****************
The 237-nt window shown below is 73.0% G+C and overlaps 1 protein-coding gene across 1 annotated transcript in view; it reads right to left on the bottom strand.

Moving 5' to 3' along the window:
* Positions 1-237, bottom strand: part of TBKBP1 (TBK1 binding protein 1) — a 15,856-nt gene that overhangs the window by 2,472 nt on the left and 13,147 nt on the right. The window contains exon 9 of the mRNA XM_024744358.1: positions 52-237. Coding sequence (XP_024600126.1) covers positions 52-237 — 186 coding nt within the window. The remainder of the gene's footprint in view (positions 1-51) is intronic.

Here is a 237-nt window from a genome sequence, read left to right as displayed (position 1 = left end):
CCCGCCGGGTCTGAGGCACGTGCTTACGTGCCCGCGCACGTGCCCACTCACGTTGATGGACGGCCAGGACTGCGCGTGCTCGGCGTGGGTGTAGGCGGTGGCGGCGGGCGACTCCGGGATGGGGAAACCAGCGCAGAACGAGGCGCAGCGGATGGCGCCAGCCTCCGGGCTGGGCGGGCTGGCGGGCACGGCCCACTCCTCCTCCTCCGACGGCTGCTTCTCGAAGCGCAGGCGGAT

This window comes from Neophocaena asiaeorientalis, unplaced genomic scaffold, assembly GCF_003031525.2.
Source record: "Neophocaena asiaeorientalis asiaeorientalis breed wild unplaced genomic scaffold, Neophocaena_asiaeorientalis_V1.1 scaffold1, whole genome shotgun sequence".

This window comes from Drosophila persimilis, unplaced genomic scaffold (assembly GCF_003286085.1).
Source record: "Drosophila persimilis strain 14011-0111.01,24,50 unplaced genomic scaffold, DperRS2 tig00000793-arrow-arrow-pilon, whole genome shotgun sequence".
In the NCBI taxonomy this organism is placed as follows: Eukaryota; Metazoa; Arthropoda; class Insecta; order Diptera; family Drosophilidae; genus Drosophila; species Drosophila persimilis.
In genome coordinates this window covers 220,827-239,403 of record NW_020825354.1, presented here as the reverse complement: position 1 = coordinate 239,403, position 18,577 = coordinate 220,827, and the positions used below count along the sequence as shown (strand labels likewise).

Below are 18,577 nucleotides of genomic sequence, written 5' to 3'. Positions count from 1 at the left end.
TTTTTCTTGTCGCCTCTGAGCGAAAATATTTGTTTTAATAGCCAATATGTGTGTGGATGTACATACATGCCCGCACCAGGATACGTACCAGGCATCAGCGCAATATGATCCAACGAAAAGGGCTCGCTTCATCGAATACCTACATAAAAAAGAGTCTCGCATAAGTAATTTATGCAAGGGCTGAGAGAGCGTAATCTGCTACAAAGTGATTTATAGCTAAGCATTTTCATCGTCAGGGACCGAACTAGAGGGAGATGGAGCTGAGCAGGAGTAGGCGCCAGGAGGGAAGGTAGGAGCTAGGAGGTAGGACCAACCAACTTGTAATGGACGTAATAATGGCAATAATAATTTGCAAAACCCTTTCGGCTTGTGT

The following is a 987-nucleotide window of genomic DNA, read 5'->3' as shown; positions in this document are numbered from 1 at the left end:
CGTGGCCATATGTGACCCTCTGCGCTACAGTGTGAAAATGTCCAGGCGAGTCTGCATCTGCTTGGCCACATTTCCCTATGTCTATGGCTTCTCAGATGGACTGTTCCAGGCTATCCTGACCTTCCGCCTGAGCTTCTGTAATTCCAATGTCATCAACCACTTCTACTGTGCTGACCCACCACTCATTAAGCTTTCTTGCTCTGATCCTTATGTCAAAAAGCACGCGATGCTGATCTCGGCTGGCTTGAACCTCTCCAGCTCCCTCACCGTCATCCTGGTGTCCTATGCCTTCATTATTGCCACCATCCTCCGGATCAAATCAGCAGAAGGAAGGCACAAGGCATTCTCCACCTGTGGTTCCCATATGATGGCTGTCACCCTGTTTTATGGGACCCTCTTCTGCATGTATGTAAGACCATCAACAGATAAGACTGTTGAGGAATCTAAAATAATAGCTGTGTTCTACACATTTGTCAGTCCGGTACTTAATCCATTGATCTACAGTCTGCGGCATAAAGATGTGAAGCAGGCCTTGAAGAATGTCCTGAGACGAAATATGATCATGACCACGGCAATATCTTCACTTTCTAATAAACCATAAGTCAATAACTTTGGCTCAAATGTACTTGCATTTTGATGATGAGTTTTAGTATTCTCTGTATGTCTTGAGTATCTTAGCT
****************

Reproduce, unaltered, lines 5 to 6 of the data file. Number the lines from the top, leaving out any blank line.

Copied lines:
CCCGCCGGGTCTGAGGCACGTGCTTACGTGCCCGCGCACGTGCCCACTCACGTTGATGGACGGCCAGGACTGCGCGTGCTCGGCGTGGGTGTAGGCGGTGGCGGCGGGCGACTCCGGGATGGGGAAACCAGCGCAGAACGAGGCGCAGCGGATGGCGCCAGCCTCCGGGCTGGGCGGGCTGGCGGGCACGGCCCACTCCTCCTCCTCCGACGGCTGCTTCTCGAAGCGCAGGCGGAT

This window comes from Neophocaena asiaeorientalis, unplaced genomic scaffold, assembly GCF_003031525.2.